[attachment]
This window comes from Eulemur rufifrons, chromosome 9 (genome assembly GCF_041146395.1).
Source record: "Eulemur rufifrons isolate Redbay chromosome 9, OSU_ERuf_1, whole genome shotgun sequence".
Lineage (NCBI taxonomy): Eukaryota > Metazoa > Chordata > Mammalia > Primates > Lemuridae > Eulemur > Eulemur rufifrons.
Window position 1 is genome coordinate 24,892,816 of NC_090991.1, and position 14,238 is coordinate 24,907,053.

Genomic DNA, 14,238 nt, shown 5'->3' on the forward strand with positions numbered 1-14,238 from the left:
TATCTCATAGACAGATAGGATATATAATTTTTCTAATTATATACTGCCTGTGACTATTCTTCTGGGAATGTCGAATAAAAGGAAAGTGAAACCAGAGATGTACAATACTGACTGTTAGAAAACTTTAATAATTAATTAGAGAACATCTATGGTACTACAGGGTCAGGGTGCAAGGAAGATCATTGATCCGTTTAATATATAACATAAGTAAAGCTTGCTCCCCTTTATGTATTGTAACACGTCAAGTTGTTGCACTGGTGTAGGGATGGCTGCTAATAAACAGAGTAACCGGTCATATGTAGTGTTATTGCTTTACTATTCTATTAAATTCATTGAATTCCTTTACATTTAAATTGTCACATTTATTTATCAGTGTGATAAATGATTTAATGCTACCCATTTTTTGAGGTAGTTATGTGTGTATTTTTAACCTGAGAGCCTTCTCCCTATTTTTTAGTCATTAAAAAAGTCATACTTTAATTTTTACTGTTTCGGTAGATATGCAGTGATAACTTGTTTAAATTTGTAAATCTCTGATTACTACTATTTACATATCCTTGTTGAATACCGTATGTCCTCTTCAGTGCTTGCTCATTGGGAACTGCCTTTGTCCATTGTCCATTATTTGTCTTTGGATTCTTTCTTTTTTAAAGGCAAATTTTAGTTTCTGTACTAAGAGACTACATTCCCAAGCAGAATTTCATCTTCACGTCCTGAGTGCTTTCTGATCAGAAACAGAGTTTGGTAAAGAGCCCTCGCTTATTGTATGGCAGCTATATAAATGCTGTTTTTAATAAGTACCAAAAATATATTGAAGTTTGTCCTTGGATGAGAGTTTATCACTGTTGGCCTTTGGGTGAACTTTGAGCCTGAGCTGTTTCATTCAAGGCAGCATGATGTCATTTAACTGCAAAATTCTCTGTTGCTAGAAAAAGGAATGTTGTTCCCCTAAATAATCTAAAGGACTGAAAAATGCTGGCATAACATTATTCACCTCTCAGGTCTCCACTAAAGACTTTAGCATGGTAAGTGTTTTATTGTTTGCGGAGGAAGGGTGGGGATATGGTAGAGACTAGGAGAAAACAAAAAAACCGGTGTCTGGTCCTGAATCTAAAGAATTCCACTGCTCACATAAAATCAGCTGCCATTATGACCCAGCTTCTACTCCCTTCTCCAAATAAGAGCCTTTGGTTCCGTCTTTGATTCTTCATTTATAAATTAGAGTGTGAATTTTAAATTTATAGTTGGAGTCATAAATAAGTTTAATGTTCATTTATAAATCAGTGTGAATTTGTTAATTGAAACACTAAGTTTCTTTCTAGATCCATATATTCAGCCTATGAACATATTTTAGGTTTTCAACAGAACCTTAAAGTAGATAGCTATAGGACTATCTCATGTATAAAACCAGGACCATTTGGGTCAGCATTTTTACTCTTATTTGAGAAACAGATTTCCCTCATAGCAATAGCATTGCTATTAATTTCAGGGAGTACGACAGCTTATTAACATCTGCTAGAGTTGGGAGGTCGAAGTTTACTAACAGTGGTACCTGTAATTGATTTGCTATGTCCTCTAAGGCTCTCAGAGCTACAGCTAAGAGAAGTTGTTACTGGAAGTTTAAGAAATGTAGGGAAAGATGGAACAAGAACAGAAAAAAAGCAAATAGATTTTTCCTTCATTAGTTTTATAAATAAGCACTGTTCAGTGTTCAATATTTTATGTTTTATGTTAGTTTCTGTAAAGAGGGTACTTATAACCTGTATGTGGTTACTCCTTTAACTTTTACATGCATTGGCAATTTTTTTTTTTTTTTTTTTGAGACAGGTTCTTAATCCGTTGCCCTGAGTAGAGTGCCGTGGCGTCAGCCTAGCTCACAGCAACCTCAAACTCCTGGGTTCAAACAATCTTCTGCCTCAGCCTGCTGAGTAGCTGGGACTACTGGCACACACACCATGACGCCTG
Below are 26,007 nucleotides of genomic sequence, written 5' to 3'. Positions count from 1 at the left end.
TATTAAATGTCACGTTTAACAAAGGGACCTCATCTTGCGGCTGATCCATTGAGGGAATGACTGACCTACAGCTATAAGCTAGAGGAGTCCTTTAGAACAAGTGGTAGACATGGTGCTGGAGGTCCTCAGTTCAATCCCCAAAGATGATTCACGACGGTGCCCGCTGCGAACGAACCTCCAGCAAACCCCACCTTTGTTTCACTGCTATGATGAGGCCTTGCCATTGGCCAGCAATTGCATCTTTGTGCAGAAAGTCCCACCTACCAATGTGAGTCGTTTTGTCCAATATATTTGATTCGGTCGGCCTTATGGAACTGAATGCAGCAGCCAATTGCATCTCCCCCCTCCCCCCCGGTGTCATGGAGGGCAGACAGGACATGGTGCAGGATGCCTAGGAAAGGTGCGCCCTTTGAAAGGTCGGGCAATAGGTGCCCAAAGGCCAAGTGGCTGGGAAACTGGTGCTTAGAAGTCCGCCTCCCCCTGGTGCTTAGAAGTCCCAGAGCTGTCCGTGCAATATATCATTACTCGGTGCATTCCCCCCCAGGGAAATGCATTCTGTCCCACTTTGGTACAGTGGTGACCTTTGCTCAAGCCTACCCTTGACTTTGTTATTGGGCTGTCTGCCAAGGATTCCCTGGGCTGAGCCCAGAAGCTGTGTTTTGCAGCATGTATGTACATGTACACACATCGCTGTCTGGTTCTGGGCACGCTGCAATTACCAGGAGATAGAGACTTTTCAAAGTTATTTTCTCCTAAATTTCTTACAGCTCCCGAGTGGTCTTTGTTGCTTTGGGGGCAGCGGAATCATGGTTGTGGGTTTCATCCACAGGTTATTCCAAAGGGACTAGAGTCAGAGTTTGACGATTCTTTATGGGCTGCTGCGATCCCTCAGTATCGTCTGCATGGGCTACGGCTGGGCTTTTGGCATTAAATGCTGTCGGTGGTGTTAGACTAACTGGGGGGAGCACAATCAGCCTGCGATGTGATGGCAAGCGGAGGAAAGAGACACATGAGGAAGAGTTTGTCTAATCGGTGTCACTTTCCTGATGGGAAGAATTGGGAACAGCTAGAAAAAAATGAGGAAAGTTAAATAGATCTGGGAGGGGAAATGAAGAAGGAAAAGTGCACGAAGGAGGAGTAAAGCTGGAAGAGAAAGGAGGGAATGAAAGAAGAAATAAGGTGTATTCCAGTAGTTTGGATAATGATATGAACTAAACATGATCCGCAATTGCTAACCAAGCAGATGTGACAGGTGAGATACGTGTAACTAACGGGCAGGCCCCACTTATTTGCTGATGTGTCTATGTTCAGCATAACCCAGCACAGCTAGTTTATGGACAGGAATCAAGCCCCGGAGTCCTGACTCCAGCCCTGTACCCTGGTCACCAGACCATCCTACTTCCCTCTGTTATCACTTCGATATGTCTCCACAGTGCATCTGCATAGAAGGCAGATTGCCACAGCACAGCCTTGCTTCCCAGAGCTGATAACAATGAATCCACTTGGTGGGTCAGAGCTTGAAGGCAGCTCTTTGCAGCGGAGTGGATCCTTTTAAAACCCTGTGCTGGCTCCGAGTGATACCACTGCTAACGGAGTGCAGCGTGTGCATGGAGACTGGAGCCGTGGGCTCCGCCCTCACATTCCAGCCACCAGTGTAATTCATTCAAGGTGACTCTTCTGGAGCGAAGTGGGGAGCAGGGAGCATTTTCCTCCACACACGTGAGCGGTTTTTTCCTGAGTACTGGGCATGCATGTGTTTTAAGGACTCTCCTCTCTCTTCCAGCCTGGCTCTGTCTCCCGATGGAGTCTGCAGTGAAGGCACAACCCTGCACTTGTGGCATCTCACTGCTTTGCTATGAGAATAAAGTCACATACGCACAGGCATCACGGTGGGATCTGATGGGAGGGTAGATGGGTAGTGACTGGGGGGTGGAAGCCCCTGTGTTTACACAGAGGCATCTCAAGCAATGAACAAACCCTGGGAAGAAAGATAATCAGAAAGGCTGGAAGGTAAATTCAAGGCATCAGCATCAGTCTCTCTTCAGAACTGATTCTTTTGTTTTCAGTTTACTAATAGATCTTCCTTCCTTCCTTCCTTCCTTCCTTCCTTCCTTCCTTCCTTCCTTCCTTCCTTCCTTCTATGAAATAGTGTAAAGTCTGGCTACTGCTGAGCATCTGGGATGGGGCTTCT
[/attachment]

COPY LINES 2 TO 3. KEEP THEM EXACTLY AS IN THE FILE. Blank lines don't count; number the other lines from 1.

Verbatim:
Source record: "Eulemur rufifrons isolate Redbay chromosome 9, OSU_ERuf_1, whole genome shotgun sequence".
Lineage (NCBI taxonomy): Eukaryota > Metazoa > Chordata > Mammalia > Primates > Lemuridae > Eulemur > Eulemur rufifrons.